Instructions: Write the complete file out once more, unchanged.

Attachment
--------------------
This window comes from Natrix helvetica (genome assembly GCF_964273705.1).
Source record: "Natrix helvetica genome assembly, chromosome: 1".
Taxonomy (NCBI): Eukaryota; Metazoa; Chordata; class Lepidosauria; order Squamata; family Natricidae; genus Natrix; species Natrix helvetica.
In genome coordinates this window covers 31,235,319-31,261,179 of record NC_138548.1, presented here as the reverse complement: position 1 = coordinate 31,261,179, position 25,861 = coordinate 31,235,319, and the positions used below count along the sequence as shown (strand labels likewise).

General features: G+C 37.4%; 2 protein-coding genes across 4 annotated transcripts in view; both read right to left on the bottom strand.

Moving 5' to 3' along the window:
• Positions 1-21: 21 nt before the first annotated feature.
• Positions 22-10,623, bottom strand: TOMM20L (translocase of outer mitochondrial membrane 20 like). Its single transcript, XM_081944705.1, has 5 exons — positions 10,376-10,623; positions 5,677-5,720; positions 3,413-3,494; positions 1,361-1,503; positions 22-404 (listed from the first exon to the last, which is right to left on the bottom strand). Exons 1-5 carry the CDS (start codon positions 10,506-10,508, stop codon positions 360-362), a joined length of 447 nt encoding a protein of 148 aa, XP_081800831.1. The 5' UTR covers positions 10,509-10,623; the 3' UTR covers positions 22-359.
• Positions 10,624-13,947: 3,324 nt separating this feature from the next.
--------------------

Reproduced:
This window comes from Natrix helvetica (genome assembly GCF_964273705.1).
Source record: "Natrix helvetica genome assembly, chromosome: 1".
Taxonomy (NCBI): Eukaryota; Metazoa; Chordata; class Lepidosauria; order Squamata; family Natricidae; genus Natrix; species Natrix helvetica.
In genome coordinates this window covers 31,235,319-31,261,179 of record NC_138548.1, presented here as the reverse complement: position 1 = coordinate 31,261,179, position 25,861 = coordinate 31,235,319, and the positions used below count along the sequence as shown (strand labels likewise).

General features: G+C 37.4%; 2 protein-coding genes across 4 annotated transcripts in view; both read right to left on the bottom strand.

Moving 5' to 3' along the window:
• Positions 1-21: 21 nt before the first annotated feature.
• Positions 22-10,623, bottom strand: TOMM20L (translocase of outer mitochondrial membrane 20 like). Its single transcript, XM_081944705.1, has 5 exons — positions 10,376-10,623; positions 5,677-5,720; positions 3,413-3,494; positions 1,361-1,503; positions 22-404 (listed from the first exon to the last, which is right to left on the bottom strand). Exons 1-5 carry the CDS (start codon positions 10,506-10,508, stop codon positions 360-362), a joined length of 447 nt encoding a protein of 148 aa, XP_081800831.1. The 5' UTR covers positions 10,509-10,623; the 3' UTR covers positions 22-359.
• Positions 10,624-13,947: 3,324 nt separating this feature from the next.